So is it time to give up, hide, and hope for the best? Should we throw down the weapons we still have, which God provided us? Shall we surrender America to the sex radicals, and leave our children with none of the liberty that we inherited from our parents? Is it moral to abandon our fellow citizens and neighbors to the ever-escalating demands of the secular culture of death? Is it time to dissolve all activist divisions of the pro-life movement, which has made so many strides, and accept that abortion on demand, for nine months, for any reason, will be legal here forever?
All of these outcomes would flow from the misnamed “Benedict Option,” favored by Dreher, who for years has advocated a sort of apolitical Christian separatism. I am not surprised that the same magazine that publishes a piece from a writer wanting to crush the churches with the tax code has given Dreher a venue to counsel surrender. Any conquering army hopes to sow defeatism in the enemy. Remember all those leaflets in Arabic we dropped on Saddam’s troops in 2003, promising good treatment and hefty rations for those who defected? Think of Marshal Petain’s appeal to the French Army in 1940 to throw down their guns and collaborate. The Germans were happy to broadcast it.
Brendan Eich is quoted here refusing to play the victim. (I capitalized the Theological Virtues; I don't think Mr. Eich will mind.) Excerpt:
On Obergefell and the inevitable SSM story, I do wish Rod [Dreher] would not drop my name so much, because while I did lose my job, and also FYI I did have to face a blackball-dropping event at one other Valley big company, I’m not a martyr. We should all pray for greater Faith, Hope and Charity, and stop whinging about SSM or the US-based global elite that’s pushing it as just one step along a revolutionary road. More and worse is coming, and complaining is far from being ready. Pulling out of society also isn’t going to work, or satisfy Christ’s injunction to be “salt and light” to the world.
Diane mentioned a word-coupling oft-heard in circles of serious Catholics, Domestic Church, and something sort or half-clicked in my head. Then I see the phrase again in this piece by Archbishop Joseph E. Kurtz in reaction to the SSM ruling:
We have perhaps not done enough to teach the beauty of marriage and the purpose and inherent design of family life, but the Church is here to accompany couples as they make the courageous choice to follow this life-giving vocation. We will pray with them and will advocate for them. It is a good time to recommit ourselves — all of us whether clergy or lay — to cherishing marriage and the children of each union as a joy, a place of love and a path to virtue and holiness. If you do not know the deep beauty of the Church’s teachings on marriage and family life, I urge you to make a little time to read and ask questions. Many of the great saints have spoken about the family as the domestic church, the dignity of every person, the sacrament of marriage as a path to holiness, the complete gift of self, the blessedness of fruitful marriage and other topics worthy of contemplation and pursuit.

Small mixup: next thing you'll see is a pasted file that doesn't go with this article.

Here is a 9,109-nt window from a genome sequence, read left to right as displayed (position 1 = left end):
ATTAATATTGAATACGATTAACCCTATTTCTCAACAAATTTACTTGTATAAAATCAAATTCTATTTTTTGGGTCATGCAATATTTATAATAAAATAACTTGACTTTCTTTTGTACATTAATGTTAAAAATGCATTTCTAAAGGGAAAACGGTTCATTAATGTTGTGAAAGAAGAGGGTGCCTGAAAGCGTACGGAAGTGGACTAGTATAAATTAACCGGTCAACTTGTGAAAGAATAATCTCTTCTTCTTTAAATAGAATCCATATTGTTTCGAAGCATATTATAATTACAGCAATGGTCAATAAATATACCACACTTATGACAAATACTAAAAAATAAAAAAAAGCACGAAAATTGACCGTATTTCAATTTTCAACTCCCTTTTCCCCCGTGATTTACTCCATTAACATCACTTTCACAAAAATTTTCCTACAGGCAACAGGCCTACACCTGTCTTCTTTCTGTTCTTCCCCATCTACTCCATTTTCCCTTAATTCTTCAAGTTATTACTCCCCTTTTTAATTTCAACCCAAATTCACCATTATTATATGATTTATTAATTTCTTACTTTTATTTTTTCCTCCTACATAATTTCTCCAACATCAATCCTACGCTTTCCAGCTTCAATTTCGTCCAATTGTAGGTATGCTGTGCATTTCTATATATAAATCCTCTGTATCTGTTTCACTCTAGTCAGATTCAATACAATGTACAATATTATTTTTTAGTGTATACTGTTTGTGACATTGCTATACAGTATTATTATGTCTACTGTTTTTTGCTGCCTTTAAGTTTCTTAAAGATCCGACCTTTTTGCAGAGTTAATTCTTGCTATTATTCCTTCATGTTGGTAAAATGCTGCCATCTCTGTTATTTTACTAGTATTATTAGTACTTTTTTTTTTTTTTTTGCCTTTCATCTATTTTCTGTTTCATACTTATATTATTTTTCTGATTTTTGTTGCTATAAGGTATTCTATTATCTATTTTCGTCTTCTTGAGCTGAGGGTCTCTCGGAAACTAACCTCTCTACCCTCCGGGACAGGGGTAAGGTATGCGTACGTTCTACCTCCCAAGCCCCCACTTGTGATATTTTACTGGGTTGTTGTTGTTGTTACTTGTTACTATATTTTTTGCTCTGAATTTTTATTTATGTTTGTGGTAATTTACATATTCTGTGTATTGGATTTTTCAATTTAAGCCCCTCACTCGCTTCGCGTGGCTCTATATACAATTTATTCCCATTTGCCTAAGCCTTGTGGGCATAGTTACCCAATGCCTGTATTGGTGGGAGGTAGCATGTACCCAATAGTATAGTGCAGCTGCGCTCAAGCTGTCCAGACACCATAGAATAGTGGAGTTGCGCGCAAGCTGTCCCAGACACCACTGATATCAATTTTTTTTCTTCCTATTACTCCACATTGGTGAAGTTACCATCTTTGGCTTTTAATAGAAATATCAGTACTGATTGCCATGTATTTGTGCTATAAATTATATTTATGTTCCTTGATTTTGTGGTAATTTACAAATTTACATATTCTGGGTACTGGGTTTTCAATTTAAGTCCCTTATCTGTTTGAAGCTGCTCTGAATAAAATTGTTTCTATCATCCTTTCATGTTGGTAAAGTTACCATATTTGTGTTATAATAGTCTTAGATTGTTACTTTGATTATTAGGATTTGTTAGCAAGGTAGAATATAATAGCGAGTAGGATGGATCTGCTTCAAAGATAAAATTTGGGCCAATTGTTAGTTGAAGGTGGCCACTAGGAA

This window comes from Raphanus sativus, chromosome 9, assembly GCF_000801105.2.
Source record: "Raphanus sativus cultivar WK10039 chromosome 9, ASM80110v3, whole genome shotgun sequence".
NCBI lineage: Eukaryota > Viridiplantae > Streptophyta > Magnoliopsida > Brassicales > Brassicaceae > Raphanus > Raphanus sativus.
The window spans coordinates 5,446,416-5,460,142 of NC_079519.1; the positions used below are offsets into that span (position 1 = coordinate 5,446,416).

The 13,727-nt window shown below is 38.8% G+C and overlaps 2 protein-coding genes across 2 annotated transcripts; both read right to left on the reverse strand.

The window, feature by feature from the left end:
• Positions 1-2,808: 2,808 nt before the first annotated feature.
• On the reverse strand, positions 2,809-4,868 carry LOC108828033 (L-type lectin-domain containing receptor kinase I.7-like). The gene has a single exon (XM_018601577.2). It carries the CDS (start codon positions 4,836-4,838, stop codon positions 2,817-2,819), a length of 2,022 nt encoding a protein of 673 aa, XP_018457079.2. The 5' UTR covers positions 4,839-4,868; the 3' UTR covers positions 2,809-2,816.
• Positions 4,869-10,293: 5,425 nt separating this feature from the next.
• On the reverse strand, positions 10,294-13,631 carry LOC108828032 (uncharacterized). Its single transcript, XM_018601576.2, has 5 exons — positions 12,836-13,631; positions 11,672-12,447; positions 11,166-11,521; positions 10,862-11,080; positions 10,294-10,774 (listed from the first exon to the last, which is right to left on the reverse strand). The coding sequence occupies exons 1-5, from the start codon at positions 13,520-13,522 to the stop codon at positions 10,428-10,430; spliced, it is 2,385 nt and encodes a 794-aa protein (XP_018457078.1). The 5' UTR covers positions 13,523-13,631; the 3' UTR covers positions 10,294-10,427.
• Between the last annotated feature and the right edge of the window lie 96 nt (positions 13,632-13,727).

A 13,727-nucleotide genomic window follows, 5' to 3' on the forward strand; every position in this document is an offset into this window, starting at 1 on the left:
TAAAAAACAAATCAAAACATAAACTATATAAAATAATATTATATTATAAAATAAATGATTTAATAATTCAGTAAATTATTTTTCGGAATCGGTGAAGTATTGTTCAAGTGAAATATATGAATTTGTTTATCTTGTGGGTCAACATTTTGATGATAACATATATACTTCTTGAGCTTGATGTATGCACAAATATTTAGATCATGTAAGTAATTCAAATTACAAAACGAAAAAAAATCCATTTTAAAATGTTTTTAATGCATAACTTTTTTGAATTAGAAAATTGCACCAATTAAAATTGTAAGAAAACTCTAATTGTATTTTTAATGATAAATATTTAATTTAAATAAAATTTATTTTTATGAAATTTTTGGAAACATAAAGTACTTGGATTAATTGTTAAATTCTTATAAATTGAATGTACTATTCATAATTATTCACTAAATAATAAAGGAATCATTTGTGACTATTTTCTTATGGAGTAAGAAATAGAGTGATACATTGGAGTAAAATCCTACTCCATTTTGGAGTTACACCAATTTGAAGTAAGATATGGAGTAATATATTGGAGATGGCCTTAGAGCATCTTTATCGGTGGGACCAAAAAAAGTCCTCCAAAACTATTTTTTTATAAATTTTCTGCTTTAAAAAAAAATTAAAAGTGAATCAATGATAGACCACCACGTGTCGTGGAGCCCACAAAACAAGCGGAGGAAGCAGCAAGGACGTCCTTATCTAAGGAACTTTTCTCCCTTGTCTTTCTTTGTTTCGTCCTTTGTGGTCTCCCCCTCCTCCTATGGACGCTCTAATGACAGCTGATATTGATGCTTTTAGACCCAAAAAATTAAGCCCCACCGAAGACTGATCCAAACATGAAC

I would propose that the Benedict Option is something simple, which anyone can live, whether they have withdrawn to an enclave or not.... The Benedict Option is really quite simple: it is living the Christian life in a coherent, simple, and prayer centered way in the modern world.
There are a lot of books I'd like to read still in my life, and there is a book which, if it is on the list at all, is fairly close to the bottom. The name of that book is something like "It takes a village to raise a child." [snickers from the congregation] Because truthfully, it doesn't take a village to raise a child. All it takes to do that is a Mother and a Father.
|Rod Dreher enjoying the Benedict Option immensely|
Unlike institutions kept by the State, churches and other religious institutions which spurn such ownership agreements as conditioned special tax treatments have no worries about losing what they do not possess when the time comes to speak out about individual politicians and their policies from the pulpit.
Having both individual and hegemonies of churches directly addressing the specific people and policies in their communities and nationally which affect them and their religious liberty is a pressure from which the political class has previously been free.
Why not give those who would remove special religious tax treatment exactly what they want, good and hard?